|Sesamum indicum subsp. var.||Benne, Gingelly, Sesame|
Sesame (Sesamum indicum) (Template:PronEng) is a flowering plant in the genus Sesamum. Numerous wild relatives occur in Africa and a smaller number in India. It is widely naturalized in tropical regions around the world and is cultivated for its edible seeds, which grow in pods. The flowers of the sesame seed plant are yellow, though they can vary in colour with some being blue or purple.
It is an annual plant growing to 50 to 100 cm tall, with opposite leaves 4 to 14 cm long with an entire margin; they are broad lanceolate, to 5 cm in 0 broad, at the base of the plant, narrowing to just 1 cm in 1 broad on the flowering stem. The flowers are white to purple, tubular, 3 to 5 cm long, with a four-lobed mouth.
|Standard Cyclopedia of Horticulture|
Sesamum indicum, Linn. (S. orientale, Linn.). Plant 1-2 ft. high: lvs. variable, 3-5 in. long, oblong or lanceolate, the lower often 3-lobed or parted: corolla pale rose or white, 1 in. long, tubular, 5-cleft, the 2 lobes of the upper lip shorter. July. Tropics. B.M. 1688.—White- and black-seeded varieties have been known for at least two centuries. Runs wild in the extremes. CH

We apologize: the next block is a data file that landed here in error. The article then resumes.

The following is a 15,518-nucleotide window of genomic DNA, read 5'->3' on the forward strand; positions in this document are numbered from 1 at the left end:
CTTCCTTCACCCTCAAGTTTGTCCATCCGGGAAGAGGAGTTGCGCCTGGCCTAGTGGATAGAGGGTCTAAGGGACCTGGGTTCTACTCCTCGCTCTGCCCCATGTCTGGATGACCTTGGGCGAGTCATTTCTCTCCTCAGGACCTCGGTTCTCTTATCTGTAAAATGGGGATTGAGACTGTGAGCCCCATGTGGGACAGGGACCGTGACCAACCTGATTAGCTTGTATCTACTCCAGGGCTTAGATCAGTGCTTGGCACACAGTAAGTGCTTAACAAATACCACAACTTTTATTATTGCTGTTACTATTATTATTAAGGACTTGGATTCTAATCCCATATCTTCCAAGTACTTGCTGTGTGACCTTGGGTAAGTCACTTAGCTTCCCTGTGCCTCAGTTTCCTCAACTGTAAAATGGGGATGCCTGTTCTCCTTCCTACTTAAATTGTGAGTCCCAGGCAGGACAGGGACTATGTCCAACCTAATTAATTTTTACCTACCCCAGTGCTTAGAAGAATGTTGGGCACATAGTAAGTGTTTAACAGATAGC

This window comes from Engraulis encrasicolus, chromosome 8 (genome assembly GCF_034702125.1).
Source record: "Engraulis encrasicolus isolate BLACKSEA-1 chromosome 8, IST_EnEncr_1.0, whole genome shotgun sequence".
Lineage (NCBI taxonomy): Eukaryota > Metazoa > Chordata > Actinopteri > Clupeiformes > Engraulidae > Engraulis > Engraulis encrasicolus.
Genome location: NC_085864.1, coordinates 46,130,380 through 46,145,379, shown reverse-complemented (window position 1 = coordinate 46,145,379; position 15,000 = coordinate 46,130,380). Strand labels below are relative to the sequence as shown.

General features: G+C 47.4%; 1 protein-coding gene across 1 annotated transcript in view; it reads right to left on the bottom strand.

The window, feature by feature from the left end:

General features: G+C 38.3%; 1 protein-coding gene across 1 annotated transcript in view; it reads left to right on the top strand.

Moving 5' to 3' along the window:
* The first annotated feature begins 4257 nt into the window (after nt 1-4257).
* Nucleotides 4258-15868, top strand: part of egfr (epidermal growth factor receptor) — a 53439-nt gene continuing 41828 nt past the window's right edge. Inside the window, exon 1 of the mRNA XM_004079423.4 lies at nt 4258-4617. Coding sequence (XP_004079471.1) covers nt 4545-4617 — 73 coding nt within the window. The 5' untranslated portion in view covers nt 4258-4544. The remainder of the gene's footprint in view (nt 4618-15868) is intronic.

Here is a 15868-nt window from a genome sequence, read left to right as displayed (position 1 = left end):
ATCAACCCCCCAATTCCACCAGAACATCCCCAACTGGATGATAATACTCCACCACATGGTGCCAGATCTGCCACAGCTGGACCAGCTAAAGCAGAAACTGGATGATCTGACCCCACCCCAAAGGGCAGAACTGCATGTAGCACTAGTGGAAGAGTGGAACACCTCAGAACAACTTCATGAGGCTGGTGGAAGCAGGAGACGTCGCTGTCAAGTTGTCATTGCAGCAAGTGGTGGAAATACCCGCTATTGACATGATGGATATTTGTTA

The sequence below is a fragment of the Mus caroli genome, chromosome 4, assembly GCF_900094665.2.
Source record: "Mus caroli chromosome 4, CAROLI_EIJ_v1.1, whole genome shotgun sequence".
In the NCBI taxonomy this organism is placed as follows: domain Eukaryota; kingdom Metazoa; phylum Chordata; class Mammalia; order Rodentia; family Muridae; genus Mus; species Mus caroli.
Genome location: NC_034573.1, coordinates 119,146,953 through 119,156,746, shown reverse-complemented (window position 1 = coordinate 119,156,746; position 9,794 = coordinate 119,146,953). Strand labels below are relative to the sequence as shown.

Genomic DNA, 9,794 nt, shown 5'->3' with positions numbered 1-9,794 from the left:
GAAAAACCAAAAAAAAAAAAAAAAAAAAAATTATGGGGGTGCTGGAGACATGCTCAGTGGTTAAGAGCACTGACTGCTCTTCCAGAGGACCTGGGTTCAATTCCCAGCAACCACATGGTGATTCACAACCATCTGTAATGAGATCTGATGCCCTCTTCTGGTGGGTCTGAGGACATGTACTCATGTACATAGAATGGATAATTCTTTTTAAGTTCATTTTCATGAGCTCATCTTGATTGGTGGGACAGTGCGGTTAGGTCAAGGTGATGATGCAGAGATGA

It is hardy to zone 10 and is frost tender. It is in flower in July. The flowers are hermaphrodite (have both male and female organs)
The plant prefers light (sandy), medium (loamy) and heavy (clay) soils and requires well-drained soil. The plant prefers acid, neutral and basic (alkaline) soils. It cannot grow in the shade. It requires moist soil.
Requires a well-drained porous soil and a warm sunny sheltered position[1, 238]. Sesame has been cultivated for its edible seed for over 5,000 years and is still widely grown in tropical and warm temperate zones. There are many named varieties. The British climate is probably too cool in the summer to successfully grow this crop, though some people have reported success. An early sowing in the greenhouse and some protection when first planting it out will help. Sesame grows well with sweet corn but it grows badly with sorghum.
Seed - sow early spring in a greenhouse. Prick out the seedlings into individual pots when they are large enough to handle and plant them out after the last expected frosts. Give them the protection of a cloche until they are growing away well[K]. In warm temperate zones, where frosts are very rare and light, or non-existent, the seed can be sown in situ in the spring or the autumn.
Pests and diseases
- '90 Day' - A fast-maturing cultivar, it will probably have a better chance of maturing a crop in Britain than the species[K]. It has been developed at the University of California.
- Standard Cyclopedia of Horticulture, by L. H. Bailey, MacMillan Co., 1963